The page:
Rome itself. At the head was the emperor, who would eventually become
a deity after his death. Below him would come the Pontifex Maximus, or
the chief priest. Julius Caesar held this position at one time, which
was very helpful to his political career. The Pontifex Maximus had
power over the Vestal Virgins and the sixteen priests below them.

The Vestal Virgins held a great deal of power within the religious
structure, as their primary function was to keep alight the sacred
flame in the Temple of Vesta. They still managed to remain at the
centre of the Roman life, as was pointed out by one Roman citizen;

"If the gods did not hear the Vestal Virgins' prayers, the state would
not survive."


To become a Vestal Virgin was obviously an important undertaking. One
Roman man closely linked with the Virgins tells us of how strictly
they were chosen;

"A girl cannot be chosen under six or more than ten years old; her
father and mother must be alive; she must have no speech impediment,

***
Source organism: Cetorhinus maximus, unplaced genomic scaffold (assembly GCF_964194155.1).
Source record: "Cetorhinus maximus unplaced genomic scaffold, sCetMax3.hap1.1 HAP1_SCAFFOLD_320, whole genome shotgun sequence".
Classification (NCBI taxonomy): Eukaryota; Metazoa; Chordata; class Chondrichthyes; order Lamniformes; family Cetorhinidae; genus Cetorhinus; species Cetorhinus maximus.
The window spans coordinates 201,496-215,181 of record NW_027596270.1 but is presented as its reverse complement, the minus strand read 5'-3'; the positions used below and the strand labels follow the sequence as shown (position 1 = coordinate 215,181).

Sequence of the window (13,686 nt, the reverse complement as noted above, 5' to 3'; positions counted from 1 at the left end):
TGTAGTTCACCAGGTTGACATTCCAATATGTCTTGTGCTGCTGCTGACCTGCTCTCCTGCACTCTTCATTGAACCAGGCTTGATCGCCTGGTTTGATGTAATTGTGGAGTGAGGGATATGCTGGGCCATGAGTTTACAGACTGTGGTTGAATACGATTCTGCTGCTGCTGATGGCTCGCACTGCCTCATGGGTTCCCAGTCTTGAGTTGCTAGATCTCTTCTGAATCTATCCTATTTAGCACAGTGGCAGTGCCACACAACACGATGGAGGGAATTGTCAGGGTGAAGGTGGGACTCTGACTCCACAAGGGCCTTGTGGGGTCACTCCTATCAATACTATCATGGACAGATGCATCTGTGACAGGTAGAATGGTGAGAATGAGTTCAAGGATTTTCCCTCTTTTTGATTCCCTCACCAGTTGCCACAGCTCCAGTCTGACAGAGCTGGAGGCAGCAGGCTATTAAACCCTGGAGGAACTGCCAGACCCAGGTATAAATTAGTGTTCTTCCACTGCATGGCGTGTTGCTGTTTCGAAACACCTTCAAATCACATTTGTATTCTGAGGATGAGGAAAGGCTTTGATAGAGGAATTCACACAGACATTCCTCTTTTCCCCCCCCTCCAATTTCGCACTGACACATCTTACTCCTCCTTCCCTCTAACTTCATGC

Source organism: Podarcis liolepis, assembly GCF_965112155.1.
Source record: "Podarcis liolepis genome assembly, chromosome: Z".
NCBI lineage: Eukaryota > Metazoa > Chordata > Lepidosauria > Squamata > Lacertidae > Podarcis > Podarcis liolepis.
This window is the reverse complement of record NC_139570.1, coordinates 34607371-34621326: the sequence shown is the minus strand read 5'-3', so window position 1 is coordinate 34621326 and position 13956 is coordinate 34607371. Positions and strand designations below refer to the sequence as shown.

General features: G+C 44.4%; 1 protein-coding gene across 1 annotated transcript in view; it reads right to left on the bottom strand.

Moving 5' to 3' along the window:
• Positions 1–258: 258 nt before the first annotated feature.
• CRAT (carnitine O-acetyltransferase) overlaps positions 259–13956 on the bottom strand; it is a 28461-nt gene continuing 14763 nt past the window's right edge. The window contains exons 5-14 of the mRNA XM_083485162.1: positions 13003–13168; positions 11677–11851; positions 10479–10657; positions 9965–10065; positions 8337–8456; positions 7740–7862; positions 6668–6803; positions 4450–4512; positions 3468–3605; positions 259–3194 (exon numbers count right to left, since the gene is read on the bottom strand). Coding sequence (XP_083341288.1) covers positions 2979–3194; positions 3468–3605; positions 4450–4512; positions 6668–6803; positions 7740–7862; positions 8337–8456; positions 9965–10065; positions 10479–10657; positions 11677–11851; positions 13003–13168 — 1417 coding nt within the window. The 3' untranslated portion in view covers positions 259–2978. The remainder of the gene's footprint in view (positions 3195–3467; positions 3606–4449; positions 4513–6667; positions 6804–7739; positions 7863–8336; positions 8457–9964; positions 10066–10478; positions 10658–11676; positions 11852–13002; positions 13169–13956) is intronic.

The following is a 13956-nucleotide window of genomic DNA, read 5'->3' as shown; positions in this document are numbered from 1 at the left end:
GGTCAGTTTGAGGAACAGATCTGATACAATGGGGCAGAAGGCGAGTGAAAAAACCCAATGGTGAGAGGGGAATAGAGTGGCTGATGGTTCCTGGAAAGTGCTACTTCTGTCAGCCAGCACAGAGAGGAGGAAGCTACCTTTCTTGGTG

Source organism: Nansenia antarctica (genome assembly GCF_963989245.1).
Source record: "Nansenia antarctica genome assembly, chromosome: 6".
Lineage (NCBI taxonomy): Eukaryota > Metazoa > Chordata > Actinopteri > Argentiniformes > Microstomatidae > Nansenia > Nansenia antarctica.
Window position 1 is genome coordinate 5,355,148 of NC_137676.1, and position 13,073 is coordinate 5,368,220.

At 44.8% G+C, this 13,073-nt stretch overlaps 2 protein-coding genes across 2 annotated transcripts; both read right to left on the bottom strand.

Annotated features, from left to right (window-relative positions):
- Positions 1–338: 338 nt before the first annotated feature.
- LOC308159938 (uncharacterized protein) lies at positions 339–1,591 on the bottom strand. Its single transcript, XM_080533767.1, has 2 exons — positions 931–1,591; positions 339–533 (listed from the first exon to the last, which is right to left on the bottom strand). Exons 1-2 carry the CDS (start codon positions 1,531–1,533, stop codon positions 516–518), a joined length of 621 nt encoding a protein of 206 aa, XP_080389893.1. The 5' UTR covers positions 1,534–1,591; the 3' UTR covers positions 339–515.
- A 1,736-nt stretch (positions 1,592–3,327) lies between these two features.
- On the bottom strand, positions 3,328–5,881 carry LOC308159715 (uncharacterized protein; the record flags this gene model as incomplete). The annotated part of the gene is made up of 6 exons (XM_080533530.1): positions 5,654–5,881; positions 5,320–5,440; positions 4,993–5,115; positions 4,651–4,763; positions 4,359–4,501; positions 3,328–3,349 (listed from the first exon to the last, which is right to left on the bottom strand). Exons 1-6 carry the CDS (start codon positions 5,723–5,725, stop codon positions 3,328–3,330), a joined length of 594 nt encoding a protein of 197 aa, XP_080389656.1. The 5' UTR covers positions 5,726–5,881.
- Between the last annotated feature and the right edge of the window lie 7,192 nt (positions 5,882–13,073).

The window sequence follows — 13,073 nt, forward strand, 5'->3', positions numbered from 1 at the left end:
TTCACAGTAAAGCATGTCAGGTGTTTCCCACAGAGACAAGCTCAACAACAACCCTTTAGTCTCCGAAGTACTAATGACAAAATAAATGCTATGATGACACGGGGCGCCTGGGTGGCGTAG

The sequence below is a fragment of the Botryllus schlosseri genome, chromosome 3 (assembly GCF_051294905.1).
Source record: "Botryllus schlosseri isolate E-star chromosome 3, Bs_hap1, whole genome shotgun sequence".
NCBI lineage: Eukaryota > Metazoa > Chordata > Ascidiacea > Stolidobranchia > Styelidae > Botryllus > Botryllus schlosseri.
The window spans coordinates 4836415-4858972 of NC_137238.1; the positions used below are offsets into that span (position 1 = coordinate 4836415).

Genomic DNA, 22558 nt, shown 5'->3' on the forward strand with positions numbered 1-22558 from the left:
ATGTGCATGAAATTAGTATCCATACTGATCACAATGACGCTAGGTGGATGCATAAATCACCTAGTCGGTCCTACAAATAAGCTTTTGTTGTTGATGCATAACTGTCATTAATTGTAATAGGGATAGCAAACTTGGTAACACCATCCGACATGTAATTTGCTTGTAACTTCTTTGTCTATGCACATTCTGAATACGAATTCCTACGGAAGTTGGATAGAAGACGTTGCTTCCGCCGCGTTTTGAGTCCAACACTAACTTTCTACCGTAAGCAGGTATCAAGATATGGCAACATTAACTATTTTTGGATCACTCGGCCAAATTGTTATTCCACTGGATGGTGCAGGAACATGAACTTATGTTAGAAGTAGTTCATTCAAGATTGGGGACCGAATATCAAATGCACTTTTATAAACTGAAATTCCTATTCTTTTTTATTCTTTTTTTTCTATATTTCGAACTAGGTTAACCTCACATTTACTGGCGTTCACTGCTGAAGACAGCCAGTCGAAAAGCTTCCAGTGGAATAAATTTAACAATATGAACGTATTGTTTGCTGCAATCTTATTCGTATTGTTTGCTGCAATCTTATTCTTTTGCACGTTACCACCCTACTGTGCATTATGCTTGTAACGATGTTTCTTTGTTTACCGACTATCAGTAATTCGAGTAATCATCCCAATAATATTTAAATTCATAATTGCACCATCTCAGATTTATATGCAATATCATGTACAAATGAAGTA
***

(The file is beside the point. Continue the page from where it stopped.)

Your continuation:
hearing defect or other physical weakness, and her father must not
have surrendered his legal control over her."

Aulus Gellius

The undertaking of this role was very important to the chosen few.
Although the minimum period of service was thirty years, many Virgins
remained so for the duration of their lives. Junica Torquata in
particular served for a full sixty-four years of her life. It was
unsurprising that the majority of Virgins kept their oaths, as the
punishment for betrayal was very high. Also, the man with whom the
Virgin was with would be buried alive in a tomb of concrete!

The formation of the Vestal Virgins may come as a surprise to many
people. The gender issue is prominent here, as it is with the use...

Other Papers Like The Origins Of Roman Religion And Its Progress

The Values and Goals of Roman Nobility